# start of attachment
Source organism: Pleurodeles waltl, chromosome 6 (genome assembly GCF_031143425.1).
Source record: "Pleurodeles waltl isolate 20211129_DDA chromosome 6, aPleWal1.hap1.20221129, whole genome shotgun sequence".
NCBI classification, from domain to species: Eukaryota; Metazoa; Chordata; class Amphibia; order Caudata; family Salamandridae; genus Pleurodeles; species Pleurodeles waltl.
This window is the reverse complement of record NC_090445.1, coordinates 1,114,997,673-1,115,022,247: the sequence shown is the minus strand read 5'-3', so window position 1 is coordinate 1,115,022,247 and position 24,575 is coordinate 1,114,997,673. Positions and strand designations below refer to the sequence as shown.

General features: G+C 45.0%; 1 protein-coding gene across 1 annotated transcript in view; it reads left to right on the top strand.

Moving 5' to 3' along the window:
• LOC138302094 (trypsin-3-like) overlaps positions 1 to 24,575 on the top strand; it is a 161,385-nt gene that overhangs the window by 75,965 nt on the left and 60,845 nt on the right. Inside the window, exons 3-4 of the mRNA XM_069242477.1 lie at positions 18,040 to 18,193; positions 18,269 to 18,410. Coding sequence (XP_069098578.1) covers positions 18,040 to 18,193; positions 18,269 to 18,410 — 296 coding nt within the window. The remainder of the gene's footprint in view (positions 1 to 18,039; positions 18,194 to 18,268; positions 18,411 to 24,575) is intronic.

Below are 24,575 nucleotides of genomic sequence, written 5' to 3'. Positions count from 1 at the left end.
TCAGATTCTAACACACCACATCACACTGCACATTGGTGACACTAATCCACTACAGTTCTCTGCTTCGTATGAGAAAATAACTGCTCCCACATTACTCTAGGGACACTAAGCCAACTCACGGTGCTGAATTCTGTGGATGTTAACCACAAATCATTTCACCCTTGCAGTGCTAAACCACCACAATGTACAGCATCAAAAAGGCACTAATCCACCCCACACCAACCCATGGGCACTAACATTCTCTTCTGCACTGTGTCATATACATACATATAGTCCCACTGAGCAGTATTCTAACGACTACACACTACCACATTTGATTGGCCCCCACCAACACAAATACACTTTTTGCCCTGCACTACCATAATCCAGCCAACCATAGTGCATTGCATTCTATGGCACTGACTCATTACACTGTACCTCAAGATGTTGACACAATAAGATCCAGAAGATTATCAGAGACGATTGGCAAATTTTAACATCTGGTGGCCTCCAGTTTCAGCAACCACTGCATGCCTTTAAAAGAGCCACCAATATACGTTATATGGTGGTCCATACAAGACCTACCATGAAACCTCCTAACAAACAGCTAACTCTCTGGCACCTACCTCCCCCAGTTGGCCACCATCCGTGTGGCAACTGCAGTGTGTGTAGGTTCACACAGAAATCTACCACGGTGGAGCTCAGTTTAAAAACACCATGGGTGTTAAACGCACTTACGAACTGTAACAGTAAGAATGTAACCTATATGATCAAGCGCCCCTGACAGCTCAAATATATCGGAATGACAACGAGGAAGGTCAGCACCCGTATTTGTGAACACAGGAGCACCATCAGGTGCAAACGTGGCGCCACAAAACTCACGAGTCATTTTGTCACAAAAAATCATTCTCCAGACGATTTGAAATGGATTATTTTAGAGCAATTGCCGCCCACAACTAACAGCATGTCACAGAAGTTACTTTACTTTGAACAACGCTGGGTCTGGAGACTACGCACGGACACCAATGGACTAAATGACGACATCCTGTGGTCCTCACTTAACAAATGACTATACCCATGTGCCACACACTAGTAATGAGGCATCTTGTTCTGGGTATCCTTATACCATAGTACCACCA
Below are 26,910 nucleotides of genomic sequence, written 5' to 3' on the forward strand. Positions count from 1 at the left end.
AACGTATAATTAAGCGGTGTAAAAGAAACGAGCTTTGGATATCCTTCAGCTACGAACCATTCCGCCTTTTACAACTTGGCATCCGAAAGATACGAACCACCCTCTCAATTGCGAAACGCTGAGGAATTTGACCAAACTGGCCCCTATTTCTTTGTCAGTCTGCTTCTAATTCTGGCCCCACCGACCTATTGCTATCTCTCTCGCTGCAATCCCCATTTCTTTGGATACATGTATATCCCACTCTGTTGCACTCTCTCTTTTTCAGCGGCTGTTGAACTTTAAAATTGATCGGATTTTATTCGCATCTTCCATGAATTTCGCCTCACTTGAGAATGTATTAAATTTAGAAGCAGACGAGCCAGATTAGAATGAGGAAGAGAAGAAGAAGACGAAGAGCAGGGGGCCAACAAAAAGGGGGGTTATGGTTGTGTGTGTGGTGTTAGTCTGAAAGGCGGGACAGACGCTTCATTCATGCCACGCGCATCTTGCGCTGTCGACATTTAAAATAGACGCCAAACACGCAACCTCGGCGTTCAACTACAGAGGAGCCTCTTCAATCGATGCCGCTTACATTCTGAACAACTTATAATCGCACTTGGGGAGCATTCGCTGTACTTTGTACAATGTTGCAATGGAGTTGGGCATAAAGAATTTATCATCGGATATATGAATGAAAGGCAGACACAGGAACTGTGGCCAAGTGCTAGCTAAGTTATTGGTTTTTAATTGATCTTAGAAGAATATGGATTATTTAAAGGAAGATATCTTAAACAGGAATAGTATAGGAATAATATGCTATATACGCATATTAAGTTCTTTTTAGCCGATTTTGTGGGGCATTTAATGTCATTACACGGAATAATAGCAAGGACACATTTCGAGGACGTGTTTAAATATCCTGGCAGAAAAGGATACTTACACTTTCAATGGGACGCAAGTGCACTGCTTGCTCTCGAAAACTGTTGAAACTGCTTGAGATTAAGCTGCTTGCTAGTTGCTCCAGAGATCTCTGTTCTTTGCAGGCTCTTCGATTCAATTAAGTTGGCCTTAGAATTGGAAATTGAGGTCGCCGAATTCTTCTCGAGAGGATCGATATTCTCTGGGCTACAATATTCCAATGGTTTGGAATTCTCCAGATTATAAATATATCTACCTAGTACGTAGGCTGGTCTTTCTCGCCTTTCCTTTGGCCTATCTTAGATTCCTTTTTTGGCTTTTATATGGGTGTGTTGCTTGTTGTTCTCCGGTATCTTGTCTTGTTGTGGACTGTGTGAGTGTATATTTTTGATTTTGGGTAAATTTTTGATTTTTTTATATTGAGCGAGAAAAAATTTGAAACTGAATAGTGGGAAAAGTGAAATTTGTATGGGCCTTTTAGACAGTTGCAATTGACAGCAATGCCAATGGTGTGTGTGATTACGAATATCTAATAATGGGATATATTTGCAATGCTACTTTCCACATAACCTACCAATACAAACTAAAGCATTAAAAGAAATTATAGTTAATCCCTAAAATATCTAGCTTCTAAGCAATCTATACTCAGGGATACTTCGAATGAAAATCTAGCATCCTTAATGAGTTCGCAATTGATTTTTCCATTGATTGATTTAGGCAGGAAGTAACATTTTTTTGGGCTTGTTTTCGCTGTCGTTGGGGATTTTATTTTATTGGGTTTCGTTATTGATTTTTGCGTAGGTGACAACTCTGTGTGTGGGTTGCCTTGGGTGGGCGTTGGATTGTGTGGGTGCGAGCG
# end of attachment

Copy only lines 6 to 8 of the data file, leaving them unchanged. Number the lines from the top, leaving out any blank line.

Moving 5' to 3' along the window:
• LOC138302094 (trypsin-3-like) overlaps positions 1 to 24,575 on the top strand; it is a 161,385-nt gene that overhangs the window by 75,965 nt on the left and 60,845 nt on the right. Inside the window, exons 3-4 of the mRNA XM_069242477.1 lie at positions 18,040 to 18,193; positions 18,269 to 18,410. Coding sequence (XP_069098578.1) covers positions 18,040 to 18,193; positions 18,269 to 18,410 — 296 coding nt within the window. The remainder of the gene's footprint in view (positions 1 to 18,039; positions 18,194 to 18,268; positions 18,411 to 24,575) is intronic.

Below are 24,575 nucleotides of genomic sequence, written 5' to 3'. Positions count from 1 at the left end.